John: You know, David, you historically, in your career have attracted public policy makers and the private side of business. You’re the person that people turn to for advice and counsel. It seems as though things COVID-related and post COVID, California has taken on this reputation of just a place that’s tough to do business. Forget about environmental business. It’s tough to do business as a whole. How do we get people over that stigma? Because so many great companies have been born, so many iconic brands have been born in this state and still reside in the state. As you and I know it, fortunes have been made in this state. How do we get people over that stigma, so California not only re-emerges as business-friendly, it actually actualizes as business friendly as well?
David: That’s a great question, and there’s a push-pull kind of answer. We’re going to feature two people with this conference, two entities in this conference, Brightline and SoLa Impact. Brightline on the rail side, SoLa Impact on the housing side that are exclusively using private money at scale. There are lessons to be learned from that, and we want to share them at this conference. On the other end, we have the entire regulatory leadership over energy coming to the conference from the PUC and the Energy Commission, the Air Resources Board and CAISO. They’re going to talk about how they’re pushing the agenda through public policy, but they’re also trying to connect to the federal government programs, like the Hydrogen Up programs. Now, you have a major infusion of public assets coming here into these sectors that’s never been seen before, and may not be here a decade from now, but they are priming markets here that are going to change the world. You and I know it. I’d almost like to interview you and talk about the circular economy and how you’re dealing with that because we certainly have bills here. They’re pushing that agenda that is being mimicked by other states and other countries, but everybody’s watching everybody else. Seventeen to thirty Council Generals that will be at the conference. They’re all monitoring this and sharing what they’re saying with their representative governments and industry. So, there’s a lot of sharing going on. A lot of learning and taking advantage of market opportunities that are being revealed here on this platform.
John: Does this sound like the most exciting conference you’ve ever hosted before? Are you more excited about this one than any of the others?
David: Are we on the record, John? Yeah. I am, but the joke I was going to say is, if I can survive it. It’s a five-ring circus, but yes, this is the most dynamic, and if I use the word again – for the 15th time – market-ready conference we’ve ever done. When you try to underground all PNGs, PG&E’s wiring, you were talking a billion dollars. You’ve got 30 billion dollars of investment just into the airport in Los Angeles. You’ve got water systems and trade routes being created and hydrogen markets coming. I’m not talking prospectively, like this is a great idea. I’m talking about the people coming with the money and the technology and the leadership to try to do it.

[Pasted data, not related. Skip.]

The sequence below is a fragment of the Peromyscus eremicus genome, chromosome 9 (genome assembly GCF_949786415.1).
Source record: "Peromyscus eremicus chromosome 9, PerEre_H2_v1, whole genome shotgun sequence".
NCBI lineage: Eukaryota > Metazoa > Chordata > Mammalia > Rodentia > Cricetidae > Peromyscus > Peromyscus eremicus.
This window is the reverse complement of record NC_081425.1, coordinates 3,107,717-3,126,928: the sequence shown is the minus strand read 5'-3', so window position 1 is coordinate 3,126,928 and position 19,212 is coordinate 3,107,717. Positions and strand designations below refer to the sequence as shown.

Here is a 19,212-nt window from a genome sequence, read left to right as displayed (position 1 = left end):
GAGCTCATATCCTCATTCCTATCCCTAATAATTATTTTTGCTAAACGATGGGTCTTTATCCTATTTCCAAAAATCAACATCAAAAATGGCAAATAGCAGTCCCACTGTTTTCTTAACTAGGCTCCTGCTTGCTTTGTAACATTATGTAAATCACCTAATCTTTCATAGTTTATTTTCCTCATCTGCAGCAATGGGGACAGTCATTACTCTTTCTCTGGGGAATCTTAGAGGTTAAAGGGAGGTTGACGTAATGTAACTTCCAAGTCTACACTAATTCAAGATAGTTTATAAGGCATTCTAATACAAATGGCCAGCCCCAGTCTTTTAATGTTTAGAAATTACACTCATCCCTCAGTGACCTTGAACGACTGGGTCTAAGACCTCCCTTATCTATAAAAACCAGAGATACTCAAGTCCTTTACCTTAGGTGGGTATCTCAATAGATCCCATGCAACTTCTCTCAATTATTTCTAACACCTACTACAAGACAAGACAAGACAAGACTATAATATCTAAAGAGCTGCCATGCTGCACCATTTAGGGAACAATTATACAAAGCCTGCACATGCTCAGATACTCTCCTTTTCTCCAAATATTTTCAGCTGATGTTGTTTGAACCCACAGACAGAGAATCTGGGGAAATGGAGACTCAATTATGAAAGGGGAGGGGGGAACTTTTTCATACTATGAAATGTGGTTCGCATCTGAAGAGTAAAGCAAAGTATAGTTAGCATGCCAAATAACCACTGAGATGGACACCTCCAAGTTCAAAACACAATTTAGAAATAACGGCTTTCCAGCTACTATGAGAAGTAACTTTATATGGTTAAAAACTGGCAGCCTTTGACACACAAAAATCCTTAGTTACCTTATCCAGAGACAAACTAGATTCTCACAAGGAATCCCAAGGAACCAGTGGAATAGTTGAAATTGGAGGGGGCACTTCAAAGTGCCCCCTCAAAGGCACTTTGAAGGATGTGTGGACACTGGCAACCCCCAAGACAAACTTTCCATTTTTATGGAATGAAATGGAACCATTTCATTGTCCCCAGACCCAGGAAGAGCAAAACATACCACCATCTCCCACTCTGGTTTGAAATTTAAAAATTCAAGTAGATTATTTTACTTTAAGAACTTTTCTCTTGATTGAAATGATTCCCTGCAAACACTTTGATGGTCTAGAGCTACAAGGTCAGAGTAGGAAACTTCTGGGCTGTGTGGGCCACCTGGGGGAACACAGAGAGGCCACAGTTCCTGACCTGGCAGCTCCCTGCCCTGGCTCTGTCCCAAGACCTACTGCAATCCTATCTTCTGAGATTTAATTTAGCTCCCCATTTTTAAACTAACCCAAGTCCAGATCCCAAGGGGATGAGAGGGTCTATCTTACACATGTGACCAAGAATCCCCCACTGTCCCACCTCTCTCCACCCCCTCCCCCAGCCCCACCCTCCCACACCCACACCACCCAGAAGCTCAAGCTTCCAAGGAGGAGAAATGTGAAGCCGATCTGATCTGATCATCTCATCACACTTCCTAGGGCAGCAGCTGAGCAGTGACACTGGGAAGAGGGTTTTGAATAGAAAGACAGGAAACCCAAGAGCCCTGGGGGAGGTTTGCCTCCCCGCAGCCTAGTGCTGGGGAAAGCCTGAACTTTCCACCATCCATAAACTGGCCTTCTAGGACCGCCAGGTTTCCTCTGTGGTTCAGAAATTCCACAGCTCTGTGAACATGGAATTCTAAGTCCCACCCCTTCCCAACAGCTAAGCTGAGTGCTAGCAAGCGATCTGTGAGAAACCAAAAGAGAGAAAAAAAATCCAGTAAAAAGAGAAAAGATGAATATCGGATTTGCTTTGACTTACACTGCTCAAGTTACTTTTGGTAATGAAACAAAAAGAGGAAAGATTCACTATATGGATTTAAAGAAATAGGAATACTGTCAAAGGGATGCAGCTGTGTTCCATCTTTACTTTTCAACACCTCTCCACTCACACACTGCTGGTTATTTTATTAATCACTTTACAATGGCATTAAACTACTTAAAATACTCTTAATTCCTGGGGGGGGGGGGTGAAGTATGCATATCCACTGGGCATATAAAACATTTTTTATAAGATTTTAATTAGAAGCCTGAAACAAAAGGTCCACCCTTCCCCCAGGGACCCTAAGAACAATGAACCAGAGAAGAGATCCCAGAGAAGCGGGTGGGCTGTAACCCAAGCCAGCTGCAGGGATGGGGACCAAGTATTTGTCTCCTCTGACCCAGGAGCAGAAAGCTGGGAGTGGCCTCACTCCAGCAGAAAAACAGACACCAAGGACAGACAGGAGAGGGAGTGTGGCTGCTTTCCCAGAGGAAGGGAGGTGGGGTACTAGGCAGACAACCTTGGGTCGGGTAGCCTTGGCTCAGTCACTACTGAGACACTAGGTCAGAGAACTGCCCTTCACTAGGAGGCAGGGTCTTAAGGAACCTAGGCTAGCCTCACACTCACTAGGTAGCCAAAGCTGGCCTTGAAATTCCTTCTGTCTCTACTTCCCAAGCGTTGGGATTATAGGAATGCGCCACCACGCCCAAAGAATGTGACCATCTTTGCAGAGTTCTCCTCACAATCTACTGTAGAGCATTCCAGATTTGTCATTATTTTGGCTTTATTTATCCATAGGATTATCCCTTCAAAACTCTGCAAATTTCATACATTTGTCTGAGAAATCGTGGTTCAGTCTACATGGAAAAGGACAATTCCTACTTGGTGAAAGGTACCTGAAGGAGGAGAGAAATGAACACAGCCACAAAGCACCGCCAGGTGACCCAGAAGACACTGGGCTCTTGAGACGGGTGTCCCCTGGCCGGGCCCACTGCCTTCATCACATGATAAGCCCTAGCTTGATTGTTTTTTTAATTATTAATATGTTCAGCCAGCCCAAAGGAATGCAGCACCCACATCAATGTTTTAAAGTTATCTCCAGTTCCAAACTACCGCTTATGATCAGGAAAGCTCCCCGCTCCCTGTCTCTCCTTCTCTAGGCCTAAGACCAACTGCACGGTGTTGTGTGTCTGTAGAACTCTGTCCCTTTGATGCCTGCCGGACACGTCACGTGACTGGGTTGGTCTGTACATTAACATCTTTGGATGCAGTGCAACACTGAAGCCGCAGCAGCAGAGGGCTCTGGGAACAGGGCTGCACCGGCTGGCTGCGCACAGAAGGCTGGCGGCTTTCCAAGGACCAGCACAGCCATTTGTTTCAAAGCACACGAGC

John: Got it. David, I know, you say it’s a three-ring circus and you’re the ringmaster, your energy and your brilliance is boundless. What’s next? Give us a little peek of what your vision is in the months and years to come for the VerdeXchange to host this great conference that’s coming up on April 30th to May 3rd?
David: Well, I’m interested to live long enough to take advantage to see the next generation of these opportunities. You know I’m married as you did. We married above our rack and my wife’s archives of 40 years of architecture have just been accepted by the Getty. So, I’m interested in the two of us being able to take the legacies we’ve created and see other people scale them. That’s on my agenda.
John: That’s so wonderful, and for those listeners and viewers who want to register and sign up and meet David, and all the amazing speakers and guests and delegates that he has at this next conference from April 30th to May 3rd in downtown Los Angeles, please go to Verde, V-E-R-D-E Xchange.org. VerdeXchange.org it’s all right there on that page. Lots of the speakers, lots of the topics are there, and also your registration form. David Abel, you know I love you. You’re a long-term friend. We’re friends for life. We’re over 33 years now, we’re friends, and I can’t wait to see you on April 30th, and I can’t wait to have the honor to speak at your great conference, again. Thank you again, for coming on the Impact podcast and sharing the good news about your upcoming great conference.
David: Thank you, John. I love the opportunity. I love being with you.
John: Thank you.
David: See you in a couple of weeks.